- Lots of amazing charts showing that future asset returns are highly correlated with 1) profit margins, and 2) price multiples (when these indicators are higher, 10-year future returns are lower)
- Profit margins are at all time-highs + price multiples (to earnings, sales, etc) are sky-high
- Models show that stock returns will be depressed for the coming decade: ~4.5% percent *assuming* ~6.5% in GDP growth. If GDP growth is lower, then stocks returns should be even lower….
- In a nutshell: QE/etc has brought all future return value into the present. Either buy now and expect no/low returns for a decade; or better to wait for price correction, buy low and get appreciation
- Charts show that a major market top is happening now
- Time for "alternative investments" — i.e., those with little correlation to the stock marketMeb Faber
- CAPE ratios help you determine whether a stock or market is under/over-valued
- Can place additional filters over CAPE to narrow the focus & improve returns
- In general, markets are at good CAPE levels
- US overpriced on CAPE basis, but represents a majority share of most portfolios. Need to look outside US.
- Very bullish for future of investing, BUT believes a clearing event is needed first. Sees it as a big deflationary event in the short term.
- 2014 is about "as bad as it can get" for economic indicators
- Expects them to get better in future (2015 on), starting a new bull market. Starts with an exponential recovery in stocks in the near term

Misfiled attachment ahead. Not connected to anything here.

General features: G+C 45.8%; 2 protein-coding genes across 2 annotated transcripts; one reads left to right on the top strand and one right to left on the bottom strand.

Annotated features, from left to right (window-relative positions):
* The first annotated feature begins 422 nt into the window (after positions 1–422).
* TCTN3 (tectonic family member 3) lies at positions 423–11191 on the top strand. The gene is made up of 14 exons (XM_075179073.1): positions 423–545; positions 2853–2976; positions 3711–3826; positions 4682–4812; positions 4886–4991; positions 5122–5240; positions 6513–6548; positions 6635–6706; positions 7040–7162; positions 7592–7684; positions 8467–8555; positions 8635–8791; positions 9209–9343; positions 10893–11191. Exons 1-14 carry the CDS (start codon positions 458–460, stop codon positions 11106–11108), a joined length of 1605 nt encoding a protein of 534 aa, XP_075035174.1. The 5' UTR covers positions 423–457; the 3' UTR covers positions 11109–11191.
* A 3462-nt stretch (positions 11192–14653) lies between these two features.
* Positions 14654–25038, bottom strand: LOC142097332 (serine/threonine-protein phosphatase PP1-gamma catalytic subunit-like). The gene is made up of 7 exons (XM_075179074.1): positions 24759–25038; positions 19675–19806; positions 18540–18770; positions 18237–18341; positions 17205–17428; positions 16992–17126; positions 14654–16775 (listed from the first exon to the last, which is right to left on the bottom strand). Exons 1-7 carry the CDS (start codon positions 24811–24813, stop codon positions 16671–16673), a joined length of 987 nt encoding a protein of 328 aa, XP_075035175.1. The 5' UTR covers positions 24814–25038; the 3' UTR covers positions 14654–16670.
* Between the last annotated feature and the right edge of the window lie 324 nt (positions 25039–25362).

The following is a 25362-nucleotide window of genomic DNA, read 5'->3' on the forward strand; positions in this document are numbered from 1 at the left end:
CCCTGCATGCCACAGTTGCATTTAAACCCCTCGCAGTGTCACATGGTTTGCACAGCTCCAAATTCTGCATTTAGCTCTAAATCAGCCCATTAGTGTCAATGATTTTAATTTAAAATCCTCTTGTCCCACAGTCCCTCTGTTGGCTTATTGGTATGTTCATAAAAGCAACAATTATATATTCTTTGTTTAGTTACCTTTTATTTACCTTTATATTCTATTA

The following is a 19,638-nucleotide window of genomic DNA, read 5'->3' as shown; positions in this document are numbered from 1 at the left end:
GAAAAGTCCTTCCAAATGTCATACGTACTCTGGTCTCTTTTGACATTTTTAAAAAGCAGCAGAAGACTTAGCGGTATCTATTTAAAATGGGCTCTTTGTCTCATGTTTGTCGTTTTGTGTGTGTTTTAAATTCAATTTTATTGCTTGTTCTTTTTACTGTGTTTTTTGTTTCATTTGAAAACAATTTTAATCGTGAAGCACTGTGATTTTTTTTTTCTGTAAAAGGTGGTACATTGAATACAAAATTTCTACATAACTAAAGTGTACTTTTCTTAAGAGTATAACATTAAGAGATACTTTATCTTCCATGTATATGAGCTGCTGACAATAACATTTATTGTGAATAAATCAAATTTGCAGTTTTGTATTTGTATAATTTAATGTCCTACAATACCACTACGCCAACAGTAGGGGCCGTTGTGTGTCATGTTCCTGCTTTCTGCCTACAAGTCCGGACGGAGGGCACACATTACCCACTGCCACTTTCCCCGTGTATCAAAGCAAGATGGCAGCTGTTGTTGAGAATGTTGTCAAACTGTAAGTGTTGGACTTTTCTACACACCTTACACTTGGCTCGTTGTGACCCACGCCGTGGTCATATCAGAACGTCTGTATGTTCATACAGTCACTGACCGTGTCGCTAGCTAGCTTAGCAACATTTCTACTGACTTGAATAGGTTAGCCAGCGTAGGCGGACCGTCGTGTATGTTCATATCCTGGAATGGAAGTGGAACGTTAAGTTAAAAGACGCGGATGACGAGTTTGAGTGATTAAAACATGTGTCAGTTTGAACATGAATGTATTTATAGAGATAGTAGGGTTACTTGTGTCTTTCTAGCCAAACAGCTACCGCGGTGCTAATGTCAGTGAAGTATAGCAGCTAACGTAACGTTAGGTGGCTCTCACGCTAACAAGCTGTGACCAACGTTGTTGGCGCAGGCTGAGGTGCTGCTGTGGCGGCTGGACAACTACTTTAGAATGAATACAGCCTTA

- BUT, sees world growth slowing down (Asia deflationary rebalancing, Europe anemic 'recovery', US dysfunction, etc)
- Big fan of investing in SME's (small businesses), but short on details as to howMike Shedlock
- Stocks at second highest valuation ever
- Fed-induced asset price inflation (housing, education, health care, etc) is crushing productive classes/younger generation (data showing family formation is becoming compromised)
- Gold undervalued (miners, too)
- See yield curve now giving recessionary signals – looks like bond market is skeptical of future growth "story" and Fed's ability to
- Likes Treasuries, gold & Japanese equities
- Doesn't like US stocks: recently went short the Russell 2000
Note that the speakers were not universal in their level of optimism/pessimism. Those with a more fundamentals-based view (versus using technical models) were more bearish.
Interestingly, all the above speakers pretty much just focused on the Economy "E". Chris, of course, brought resources into the discussion, which the other speakers were unanimous in agreeing added a critical set of additional risks to the macro story. (As Chris succinctly described it, he saw his role at the conference to "play the Lorax")
Great discussion was held on the developments in the Ukraine. Steen gave an excellent synopsis on why Europeans regard America's recent actions towards Russia as extremely misguided. Chris had a lot to add, as he's finishing up an important report on the topic. It should be ready for publishing this weekend.
And now, back to re-introduce myself to my family…
Have a great weekend!